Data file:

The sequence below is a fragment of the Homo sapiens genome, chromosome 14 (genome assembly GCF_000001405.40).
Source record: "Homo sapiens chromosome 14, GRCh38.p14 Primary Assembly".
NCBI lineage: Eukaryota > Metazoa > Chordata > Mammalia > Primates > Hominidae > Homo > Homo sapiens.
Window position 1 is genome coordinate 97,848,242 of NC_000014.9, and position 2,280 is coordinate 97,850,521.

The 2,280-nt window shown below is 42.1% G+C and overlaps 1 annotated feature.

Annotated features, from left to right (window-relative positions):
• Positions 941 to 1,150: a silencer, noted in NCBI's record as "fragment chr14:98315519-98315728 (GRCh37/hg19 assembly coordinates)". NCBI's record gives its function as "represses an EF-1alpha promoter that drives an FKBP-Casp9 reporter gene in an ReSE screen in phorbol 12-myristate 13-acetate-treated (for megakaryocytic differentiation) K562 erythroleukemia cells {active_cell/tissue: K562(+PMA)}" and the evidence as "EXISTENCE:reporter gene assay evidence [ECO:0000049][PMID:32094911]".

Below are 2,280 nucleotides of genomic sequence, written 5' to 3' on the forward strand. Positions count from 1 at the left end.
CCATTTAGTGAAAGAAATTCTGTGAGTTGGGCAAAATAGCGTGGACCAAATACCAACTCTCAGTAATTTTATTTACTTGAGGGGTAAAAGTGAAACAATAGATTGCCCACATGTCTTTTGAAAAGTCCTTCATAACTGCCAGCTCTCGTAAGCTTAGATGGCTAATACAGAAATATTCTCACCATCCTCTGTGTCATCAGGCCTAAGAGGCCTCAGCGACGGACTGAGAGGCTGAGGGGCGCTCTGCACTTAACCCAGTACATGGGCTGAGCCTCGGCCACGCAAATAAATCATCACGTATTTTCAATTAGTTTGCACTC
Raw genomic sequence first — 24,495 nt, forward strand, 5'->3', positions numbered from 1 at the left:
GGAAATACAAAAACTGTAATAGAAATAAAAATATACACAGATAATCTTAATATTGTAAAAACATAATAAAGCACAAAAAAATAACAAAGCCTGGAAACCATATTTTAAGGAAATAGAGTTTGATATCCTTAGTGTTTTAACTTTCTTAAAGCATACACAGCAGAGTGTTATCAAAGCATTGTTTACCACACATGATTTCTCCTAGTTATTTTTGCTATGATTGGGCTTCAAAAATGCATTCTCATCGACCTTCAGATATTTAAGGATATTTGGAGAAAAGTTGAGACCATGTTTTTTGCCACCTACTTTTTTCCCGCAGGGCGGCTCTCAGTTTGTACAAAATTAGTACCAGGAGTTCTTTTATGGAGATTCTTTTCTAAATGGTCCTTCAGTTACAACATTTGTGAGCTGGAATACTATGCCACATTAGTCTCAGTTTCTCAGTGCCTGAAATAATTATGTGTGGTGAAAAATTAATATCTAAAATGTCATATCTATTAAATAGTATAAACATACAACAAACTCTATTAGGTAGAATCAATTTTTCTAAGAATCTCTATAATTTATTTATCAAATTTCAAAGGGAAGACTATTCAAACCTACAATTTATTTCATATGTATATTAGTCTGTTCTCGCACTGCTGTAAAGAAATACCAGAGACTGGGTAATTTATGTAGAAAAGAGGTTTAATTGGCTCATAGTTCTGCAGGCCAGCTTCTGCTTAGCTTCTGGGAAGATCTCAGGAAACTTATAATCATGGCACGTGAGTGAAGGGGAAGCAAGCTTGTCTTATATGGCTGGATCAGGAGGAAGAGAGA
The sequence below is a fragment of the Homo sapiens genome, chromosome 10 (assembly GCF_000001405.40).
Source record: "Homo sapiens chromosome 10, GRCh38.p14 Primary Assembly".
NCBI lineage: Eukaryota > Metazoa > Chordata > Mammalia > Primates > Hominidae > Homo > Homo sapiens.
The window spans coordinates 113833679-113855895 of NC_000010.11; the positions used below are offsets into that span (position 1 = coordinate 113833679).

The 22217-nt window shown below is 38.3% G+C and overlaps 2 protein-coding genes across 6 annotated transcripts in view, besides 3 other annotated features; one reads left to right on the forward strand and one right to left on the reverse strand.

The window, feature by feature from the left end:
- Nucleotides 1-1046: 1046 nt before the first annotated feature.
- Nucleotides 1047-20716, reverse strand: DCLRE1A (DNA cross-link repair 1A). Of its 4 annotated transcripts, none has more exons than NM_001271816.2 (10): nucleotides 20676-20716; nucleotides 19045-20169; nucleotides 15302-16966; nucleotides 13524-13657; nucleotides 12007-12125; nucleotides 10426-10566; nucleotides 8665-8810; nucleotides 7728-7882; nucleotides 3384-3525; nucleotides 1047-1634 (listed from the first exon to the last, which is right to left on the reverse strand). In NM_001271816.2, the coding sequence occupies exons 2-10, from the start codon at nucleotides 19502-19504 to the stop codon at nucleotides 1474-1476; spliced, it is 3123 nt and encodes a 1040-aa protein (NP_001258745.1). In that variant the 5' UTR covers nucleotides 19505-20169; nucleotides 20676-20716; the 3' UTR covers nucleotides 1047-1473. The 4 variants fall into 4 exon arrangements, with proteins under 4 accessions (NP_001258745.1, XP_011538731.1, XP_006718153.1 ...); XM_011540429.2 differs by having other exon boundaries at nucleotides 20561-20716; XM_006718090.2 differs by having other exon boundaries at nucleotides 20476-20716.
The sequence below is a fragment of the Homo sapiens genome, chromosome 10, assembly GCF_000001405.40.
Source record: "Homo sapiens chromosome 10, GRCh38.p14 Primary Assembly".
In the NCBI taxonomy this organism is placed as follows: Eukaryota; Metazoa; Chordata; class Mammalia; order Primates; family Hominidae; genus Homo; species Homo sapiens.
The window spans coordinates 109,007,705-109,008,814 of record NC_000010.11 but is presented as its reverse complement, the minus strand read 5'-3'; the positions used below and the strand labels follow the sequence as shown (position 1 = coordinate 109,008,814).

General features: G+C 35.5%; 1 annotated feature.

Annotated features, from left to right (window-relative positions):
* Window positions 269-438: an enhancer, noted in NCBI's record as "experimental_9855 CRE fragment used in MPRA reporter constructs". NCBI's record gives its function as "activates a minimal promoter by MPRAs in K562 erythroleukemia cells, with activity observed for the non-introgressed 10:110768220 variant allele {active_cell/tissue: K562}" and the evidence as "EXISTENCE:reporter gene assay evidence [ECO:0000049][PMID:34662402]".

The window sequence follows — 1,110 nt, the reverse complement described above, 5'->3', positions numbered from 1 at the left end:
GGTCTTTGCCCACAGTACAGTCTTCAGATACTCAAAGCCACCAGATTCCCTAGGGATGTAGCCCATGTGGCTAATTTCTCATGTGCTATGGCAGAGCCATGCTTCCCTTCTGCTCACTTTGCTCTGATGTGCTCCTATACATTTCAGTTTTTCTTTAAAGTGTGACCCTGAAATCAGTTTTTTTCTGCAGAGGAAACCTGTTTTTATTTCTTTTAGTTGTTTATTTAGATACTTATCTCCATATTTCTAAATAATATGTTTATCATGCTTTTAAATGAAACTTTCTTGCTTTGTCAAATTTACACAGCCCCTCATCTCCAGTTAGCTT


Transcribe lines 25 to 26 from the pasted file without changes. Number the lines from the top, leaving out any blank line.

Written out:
Annotated features, from left to right (window-relative positions):
* Window positions 269-438: an enhancer, noted in NCBI's record as "experimental_9855 CRE fragment used in MPRA reporter constructs". NCBI's record gives its function as "activates a minimal promoter by MPRAs in K562 erythroleukemia cells, with activity observed for the non-introgressed 10:110768220 variant allele {active_cell/tissue: K562}" and the evidence as "EXISTENCE:reporter gene assay evidence [ECO:0000049][PMID:34662402]".